Show simple item record

dc.contributor.authorKEOGH DAVERI, Aoife
dc.date.accessioned2015-03-27T15:08:12Z
dc.date.issued2015
dc.identifier.citationFlorence : European University Institute, 2015en
dc.identifier.urihttp://hdl.handle.net/1814/35242
dc.descriptionDefence date: 9 February 2015en
dc.descriptionExamining Board: Professor Kiran Patel, University of Maastricht (Supervisor); Professor Federico Romero, European University Institute; Professor Joe Lee, New York University; Professor Gary Murphy, Dublin City University.
dc.description.abstractManaging Ireland's relations with the EEC after accession suffered from several shortcomings which bore direct consequences for its overall handling of membership. Those difficulties were linked firstly to resistence towards administrative reform nationally and secondly to its relations with the EEC prior to accession. Initially, the Department of Finance led negotiations but Lynch decided to nominate Foreign Affairs as official gate-keeper of Ireland's relations with the EEC in 1970. Finance concentrated on readying and gathering information and data for negotiations from departments at home while the DFA concentrated its efforts on actual negotiations in Brussels. While maximising resources in the short-term, this effectively straddled EEC policy between departments and delayed the evolution of a domestic mechanism for filtering Ireland's relations through one body/department. That split did not help enhance co-ordination after membership. This situation was complicated by the fact that officials in the two departments had very different perceptions of what membership was and could become. It is argued that the model which emerged for 'managing membership' had significant repercussions on decision-making and its relations with the EEC. Difficulties and inconsistencies are highlighted relating to specific policies such as ERDF and EMS in the final chapters of this dissertation. The DFA managed to assert its position and central co-ordinating role particularly during Ireland's first Presidency of the European Council in 1975 but it was side-lined once more as negotiations for EMS approached. Finance and the Taoiseach's Office took the lead in these negotiations. But ineffective filtering of Irish policy toward the EEC through the DFA meant that considerable institutional memory in diplomatic relations was under-utilised and this is noted in this research. Despite the DFA's relentless efforts to make its mark and defend its gatekeeping function throughout the 1970s, its role was diminished even further with the arrival of a new government in 1979.en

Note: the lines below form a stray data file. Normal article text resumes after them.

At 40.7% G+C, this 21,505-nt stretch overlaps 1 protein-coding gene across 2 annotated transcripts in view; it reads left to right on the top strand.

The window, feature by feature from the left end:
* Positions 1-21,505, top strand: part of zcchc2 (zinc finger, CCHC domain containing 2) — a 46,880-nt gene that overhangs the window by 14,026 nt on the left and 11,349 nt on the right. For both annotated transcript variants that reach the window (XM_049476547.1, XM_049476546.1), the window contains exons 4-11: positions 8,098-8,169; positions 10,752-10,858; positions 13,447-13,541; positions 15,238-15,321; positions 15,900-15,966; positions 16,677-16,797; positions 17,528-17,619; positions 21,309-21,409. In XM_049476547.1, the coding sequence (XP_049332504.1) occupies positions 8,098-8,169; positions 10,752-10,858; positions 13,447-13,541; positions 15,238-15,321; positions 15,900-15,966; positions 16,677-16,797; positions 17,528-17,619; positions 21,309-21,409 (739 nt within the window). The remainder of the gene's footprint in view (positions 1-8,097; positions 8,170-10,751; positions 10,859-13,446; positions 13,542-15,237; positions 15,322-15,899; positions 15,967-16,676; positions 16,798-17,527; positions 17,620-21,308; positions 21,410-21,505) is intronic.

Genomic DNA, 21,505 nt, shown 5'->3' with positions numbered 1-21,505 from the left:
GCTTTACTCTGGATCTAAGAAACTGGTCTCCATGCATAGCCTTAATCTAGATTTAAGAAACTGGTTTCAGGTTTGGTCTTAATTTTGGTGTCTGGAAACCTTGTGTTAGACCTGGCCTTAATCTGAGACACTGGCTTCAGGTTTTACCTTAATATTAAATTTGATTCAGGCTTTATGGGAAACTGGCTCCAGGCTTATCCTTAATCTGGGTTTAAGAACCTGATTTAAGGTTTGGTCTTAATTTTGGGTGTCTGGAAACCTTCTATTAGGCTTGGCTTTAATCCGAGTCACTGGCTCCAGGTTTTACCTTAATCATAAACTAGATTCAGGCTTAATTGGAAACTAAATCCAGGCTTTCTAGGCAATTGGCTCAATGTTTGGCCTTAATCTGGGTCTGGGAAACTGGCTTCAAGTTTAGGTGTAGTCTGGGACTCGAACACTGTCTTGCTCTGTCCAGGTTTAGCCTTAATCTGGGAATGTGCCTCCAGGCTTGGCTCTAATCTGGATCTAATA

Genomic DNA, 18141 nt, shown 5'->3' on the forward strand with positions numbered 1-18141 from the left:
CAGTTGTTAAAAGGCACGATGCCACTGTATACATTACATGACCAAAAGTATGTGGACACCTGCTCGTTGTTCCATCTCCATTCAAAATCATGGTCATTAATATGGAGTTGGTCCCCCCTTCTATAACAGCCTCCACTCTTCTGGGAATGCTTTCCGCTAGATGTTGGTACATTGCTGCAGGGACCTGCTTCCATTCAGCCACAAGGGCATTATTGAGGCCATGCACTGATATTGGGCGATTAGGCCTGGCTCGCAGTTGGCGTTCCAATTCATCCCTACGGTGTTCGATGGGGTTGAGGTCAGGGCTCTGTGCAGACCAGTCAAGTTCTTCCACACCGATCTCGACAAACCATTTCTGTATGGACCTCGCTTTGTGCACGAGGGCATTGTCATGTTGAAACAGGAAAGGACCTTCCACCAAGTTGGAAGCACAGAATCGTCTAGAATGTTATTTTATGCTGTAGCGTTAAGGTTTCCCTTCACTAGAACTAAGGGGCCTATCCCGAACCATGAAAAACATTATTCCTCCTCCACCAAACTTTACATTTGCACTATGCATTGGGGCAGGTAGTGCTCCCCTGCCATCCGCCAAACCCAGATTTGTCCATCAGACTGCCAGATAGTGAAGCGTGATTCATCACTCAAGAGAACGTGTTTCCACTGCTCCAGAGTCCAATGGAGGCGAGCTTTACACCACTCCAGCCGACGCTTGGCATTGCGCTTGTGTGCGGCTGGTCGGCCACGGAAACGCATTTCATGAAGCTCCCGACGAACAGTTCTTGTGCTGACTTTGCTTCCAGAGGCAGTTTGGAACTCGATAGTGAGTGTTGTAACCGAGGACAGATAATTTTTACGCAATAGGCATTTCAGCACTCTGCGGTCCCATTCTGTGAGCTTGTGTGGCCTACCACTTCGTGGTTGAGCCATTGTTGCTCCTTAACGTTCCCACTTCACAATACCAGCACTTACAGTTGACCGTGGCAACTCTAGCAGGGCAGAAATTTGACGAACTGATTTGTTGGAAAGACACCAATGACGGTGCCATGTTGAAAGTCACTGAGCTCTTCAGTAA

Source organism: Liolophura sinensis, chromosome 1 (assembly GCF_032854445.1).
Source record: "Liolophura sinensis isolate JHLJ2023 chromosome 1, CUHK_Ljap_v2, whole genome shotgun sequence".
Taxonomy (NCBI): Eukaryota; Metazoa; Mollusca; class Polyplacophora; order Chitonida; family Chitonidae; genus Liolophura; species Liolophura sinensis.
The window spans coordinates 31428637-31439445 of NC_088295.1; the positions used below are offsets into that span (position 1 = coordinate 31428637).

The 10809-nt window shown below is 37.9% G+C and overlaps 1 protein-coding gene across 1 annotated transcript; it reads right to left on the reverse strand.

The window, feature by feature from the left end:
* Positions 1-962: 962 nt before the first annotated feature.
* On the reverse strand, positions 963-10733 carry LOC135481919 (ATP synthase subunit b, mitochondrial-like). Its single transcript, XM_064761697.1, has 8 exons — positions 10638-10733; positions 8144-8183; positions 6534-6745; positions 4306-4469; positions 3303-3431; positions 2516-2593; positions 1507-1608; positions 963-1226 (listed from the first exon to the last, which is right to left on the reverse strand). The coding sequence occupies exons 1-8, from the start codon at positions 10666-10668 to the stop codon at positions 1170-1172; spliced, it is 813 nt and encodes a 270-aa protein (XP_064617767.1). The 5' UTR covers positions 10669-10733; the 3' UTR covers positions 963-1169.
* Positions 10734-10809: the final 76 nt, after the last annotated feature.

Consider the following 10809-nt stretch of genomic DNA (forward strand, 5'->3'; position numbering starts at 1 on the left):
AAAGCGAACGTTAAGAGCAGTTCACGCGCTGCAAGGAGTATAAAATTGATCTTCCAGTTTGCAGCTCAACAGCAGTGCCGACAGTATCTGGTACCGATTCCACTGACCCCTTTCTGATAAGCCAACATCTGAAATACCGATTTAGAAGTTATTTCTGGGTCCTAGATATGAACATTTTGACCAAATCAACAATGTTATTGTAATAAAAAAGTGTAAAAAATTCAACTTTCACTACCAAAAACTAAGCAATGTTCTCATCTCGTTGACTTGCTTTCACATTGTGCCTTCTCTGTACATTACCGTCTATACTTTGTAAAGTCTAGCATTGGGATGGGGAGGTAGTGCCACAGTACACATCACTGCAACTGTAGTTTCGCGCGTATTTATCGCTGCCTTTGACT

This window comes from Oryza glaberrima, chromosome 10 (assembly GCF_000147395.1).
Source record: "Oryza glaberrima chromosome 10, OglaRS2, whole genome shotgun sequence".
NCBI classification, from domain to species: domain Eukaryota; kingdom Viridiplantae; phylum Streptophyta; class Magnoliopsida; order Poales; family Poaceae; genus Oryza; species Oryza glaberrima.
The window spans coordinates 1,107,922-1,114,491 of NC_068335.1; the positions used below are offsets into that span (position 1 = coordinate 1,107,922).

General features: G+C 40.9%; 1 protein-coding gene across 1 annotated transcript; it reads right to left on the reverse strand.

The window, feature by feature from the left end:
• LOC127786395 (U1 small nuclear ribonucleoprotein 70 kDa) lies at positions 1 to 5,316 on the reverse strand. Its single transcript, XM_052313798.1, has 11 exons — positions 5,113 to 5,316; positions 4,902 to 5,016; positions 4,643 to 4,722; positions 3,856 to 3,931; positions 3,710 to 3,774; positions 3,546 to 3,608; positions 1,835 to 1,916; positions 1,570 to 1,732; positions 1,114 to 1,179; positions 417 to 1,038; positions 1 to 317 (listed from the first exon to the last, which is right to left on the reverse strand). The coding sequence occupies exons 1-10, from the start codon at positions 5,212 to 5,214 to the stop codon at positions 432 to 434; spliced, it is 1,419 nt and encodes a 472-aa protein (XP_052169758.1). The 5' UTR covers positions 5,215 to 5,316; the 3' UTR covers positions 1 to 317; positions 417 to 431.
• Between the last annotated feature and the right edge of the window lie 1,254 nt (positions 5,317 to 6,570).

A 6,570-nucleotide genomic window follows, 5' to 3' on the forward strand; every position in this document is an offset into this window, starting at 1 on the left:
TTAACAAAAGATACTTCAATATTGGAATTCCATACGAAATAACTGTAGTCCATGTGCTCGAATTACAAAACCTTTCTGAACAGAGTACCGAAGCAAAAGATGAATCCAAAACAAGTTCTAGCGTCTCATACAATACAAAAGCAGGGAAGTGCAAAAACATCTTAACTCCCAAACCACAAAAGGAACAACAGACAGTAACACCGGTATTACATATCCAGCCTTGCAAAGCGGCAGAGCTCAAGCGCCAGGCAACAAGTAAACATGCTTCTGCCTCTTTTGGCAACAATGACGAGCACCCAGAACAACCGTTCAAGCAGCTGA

dc.format.mimetypeapplication/pdfen
dc.language.isoenen
dc.relation.ispartofseriesEUI PhD thesesen
dc.relation.ispartofseriesDepartment of History and Civilizationen
dc.rightsinfo:eu-repo/semantics/embargoedAccessen
dc.titleManaging membership : Ireland and the European Economic Community 1973-1979en
dc.typeThesisen
eui.subscribe.skiptrue
dc.embargo.terms2019-09-30
dc.date.embargo2019-09-30


Files in this item

Icon

This item appears in the following Collection(s)

Show simple item record